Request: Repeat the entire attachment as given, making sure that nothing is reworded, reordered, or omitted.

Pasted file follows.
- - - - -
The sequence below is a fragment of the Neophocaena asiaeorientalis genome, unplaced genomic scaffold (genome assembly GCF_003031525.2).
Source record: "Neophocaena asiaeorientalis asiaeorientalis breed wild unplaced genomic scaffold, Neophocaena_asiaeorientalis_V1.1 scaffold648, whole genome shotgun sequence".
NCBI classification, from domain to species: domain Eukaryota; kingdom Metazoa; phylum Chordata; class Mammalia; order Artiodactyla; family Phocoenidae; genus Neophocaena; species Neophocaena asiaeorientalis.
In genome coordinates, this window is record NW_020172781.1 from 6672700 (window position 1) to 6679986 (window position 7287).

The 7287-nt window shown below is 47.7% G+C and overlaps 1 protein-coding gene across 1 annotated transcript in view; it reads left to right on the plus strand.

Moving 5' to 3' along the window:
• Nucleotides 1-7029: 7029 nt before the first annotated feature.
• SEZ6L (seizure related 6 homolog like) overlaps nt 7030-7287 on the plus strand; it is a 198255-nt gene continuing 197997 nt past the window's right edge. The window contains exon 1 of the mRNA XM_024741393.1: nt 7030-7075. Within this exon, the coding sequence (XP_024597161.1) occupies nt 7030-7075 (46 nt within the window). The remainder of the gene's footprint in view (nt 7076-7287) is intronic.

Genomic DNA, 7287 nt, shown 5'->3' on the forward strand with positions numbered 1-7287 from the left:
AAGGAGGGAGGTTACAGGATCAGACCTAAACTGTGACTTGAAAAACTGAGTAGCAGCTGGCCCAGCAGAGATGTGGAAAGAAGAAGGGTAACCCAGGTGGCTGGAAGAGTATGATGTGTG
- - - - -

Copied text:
The sequence below is a fragment of the Neophocaena asiaeorientalis genome, unplaced genomic scaffold (genome assembly GCF_003031525.2).
Source record: "Neophocaena asiaeorientalis asiaeorientalis breed wild unplaced genomic scaffold, Neophocaena_asiaeorientalis_V1.1 scaffold648, whole genome shotgun sequence".
NCBI classification, from domain to species: domain Eukaryota; kingdom Metazoa; phylum Chordata; class Mammalia; order Artiodactyla; family Phocoenidae; genus Neophocaena; species Neophocaena asiaeorientalis.
In genome coordinates, this window is record NW_020172781.1 from 6672700 (window position 1) to 6679986 (window position 7287).

The 7287-nt window shown below is 47.7% G+C and overlaps 1 protein-coding gene across 1 annotated transcript in view; it reads left to right on the plus strand.

Moving 5' to 3' along the window:
• Nucleotides 1-7029: 7029 nt before the first annotated feature.
• SEZ6L (seizure related 6 homolog like) overlaps nt 7030-7287 on the plus strand; it is a 198255-nt gene continuing 197997 nt past the window's right edge. The window contains exon 1 of the mRNA XM_024741393.1: nt 7030-7075. Within this exon, the coding sequence (XP_024597161.1) occupies nt 7030-7075 (46 nt within the window). The remainder of the gene's footprint in view (nt 7076-7287) is intronic.

Genomic DNA, 7287 nt, shown 5'->3' on the forward strand with positions numbered 1-7287 from the left:
AAGGAGGGAGGTTACAGGATCAGACCTAAACTGTGACTTGAAAAACTGAGTAGCAGCTGGCCCAGCAGAGATGTGGAAAGAAGAAGGGTAACCCAGGTGGCTGGAAGAGTATGATGTGTG